The software association has compared loot boxes to packs of sports cards or games like Pokémon and Magic: The Gathering. In the 1990s, unsuccessful lawsuits made similar gambling claims against the companies of those products.
But there is a difference, said State Senator Kevin Ranker, who sponsored the bill in Washington: “The entire setup of digital gaming, the entire visual of it, the entire sensory load of it, is rapid and is immediate.”
Those audiovisual cues are important, Mr. Whyte said, noting that casinos have preserved the sound of crashing coins even though slot machine winnings now come on slips of paper. When an elite soccer player is opened in the game FIFA 18, fireworks explode and confetti falls. Overwatch’s items soar into view to a triumphant tune.
Gaming commissions in the United Kingdom and New Zealand have said loot boxes are not gambling. The Netherlands Gaming Authority, however, announced this month that at least four popular games violate its gambling laws because loot box items can be transferred in a marketplace, assigning them value.
Player opinions are not monolithic.
James Tuttle, 38, of Wilmington, Mass., considered the $300 he has spent on Overwatch loot boxes worthwhile because he has played for more than 800 hours. “I don’t see it as a gamble, I see it as an investment for future fun,” he said.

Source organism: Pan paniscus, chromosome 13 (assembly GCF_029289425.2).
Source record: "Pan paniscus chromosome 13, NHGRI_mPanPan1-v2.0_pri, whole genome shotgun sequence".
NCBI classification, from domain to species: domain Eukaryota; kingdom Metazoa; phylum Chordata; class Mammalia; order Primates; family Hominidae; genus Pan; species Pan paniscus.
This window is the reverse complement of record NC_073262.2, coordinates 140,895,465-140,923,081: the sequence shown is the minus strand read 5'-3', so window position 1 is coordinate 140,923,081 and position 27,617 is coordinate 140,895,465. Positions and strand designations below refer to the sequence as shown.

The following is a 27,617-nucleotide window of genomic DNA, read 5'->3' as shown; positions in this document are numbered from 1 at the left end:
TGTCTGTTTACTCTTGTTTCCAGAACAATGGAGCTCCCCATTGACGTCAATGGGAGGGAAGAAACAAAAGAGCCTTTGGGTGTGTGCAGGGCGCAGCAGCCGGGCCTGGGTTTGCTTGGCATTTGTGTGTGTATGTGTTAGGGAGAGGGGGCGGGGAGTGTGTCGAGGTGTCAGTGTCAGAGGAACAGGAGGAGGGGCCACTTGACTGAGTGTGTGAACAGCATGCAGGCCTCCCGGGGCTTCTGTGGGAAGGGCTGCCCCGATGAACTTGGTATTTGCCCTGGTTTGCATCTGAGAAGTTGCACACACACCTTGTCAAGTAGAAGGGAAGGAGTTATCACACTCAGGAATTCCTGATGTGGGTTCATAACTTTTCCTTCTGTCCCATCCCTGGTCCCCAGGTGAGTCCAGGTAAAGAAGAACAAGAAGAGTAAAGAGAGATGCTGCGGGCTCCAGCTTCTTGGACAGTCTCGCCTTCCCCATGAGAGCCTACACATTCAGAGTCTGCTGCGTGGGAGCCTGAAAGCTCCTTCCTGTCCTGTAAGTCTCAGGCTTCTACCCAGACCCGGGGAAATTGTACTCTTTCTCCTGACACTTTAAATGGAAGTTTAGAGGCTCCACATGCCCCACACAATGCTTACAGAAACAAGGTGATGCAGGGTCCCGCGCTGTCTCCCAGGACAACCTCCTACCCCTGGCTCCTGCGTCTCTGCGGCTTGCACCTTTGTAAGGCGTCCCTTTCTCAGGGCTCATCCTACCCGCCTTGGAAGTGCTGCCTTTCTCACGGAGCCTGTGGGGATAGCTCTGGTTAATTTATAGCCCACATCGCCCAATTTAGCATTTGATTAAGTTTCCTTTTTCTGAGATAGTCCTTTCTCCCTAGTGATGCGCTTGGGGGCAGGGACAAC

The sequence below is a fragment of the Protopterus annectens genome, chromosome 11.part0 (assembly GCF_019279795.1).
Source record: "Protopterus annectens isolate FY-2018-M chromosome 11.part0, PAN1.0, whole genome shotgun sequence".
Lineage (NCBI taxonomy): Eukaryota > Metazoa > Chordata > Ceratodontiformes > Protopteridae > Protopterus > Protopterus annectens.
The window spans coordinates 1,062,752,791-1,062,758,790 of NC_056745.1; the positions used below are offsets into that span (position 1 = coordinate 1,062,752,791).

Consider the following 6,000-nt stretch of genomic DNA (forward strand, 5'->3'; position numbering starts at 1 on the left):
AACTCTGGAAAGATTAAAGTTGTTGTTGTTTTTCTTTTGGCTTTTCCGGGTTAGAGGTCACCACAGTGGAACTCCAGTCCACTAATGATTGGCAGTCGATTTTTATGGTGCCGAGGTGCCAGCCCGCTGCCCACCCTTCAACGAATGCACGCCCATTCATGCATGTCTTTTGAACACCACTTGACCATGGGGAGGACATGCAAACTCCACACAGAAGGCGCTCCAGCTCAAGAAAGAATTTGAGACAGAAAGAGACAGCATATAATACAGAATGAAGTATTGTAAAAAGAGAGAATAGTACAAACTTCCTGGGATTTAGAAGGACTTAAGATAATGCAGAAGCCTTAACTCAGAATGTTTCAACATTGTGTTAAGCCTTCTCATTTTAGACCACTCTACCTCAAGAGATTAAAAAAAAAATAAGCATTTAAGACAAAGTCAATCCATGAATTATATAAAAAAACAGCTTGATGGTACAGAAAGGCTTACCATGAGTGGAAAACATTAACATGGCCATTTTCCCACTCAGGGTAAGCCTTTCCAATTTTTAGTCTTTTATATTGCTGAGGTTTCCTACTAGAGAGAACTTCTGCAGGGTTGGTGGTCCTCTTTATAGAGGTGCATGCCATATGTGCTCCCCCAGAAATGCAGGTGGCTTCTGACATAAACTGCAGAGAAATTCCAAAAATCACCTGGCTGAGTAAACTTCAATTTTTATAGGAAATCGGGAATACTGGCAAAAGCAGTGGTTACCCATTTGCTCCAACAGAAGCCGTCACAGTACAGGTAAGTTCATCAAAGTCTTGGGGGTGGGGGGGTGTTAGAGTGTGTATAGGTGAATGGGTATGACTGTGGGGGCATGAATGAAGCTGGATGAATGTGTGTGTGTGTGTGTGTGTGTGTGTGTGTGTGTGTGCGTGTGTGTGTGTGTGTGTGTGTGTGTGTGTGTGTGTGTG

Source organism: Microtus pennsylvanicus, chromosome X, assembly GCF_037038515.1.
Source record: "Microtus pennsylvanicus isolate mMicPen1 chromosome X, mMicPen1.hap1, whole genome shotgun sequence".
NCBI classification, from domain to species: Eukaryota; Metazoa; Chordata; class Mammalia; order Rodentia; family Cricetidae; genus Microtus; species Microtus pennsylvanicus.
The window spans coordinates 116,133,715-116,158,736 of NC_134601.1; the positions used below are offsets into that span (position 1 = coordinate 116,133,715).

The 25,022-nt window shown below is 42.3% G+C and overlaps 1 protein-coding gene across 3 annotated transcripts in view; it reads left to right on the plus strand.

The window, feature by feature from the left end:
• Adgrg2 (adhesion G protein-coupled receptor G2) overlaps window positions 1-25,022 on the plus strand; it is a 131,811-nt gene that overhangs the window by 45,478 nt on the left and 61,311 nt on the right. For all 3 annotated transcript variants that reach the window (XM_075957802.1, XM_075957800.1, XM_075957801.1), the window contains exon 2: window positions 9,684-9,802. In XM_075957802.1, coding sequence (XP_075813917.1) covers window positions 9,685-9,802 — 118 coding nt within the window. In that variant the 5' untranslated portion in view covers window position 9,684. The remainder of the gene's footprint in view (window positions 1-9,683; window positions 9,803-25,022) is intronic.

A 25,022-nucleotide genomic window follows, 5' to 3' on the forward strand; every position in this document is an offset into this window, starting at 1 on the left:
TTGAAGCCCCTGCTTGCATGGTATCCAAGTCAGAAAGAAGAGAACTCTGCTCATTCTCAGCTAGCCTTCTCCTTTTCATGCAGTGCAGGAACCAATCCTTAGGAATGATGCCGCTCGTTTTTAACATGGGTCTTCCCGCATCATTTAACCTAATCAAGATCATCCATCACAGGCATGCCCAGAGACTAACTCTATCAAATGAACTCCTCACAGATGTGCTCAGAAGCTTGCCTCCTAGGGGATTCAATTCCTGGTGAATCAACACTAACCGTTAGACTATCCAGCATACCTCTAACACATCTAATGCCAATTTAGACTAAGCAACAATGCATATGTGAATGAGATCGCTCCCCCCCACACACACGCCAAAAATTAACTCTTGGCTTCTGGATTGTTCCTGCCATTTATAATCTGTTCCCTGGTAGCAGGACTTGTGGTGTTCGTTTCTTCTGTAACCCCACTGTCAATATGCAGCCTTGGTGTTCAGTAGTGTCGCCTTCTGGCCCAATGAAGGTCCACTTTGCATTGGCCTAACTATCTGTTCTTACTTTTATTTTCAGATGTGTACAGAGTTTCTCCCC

Denis Kharlamov, 27, of Toronto, has spent about $900, primarily when items are available for a limited time. “It is addicting,” he said. “When you are opening those loot boxes, there is definitely a feeling of euphoria when you get something you perceive as valuable.”
A public outcry came in November, during an early access period for Star Wars Battlefront 2. Frustrated players complained that unlocking popular characters like Luke Skywalker and Darth Vader for use in multiplayer modes would require playing for dozens of hours — or wielding a credit card instead of a light saber.
Faced with the perception it was greedy, Electronic Arts, the game’s publisher, removed the option to pay for loot boxes hours before the game was released.
A company spokesman declined to comment, and it was unclear how it will incorporate loot boxes in future games. Blizzard did not respond to requests for comment.
Loot boxes have been prevalent for at least a decade, mostly in free games, but the Battlefront controversy was “the first real big punch in the gut,” said Christopher Hansford, the political engagement director for Consumers for Digital Fairness, which wants randomized in-game transactions regulated as gambling.
It was also the catalyst for Mr. Lee’s legislative proposals in Hawaii. The bill that has survived would force publishers to publicly disclose the odds of loot boxes — a requirement that already exists in China.
Other loot box legislation has faltered, including a California bill seeking warning labels; a Hawaii bill proposing a minimum age of 21; an Indiana bill asking the attorney general whether they “prey on children”; a Minnesota bill requiring the disclosure of odds; and a Washington bill turning to its gambling commission.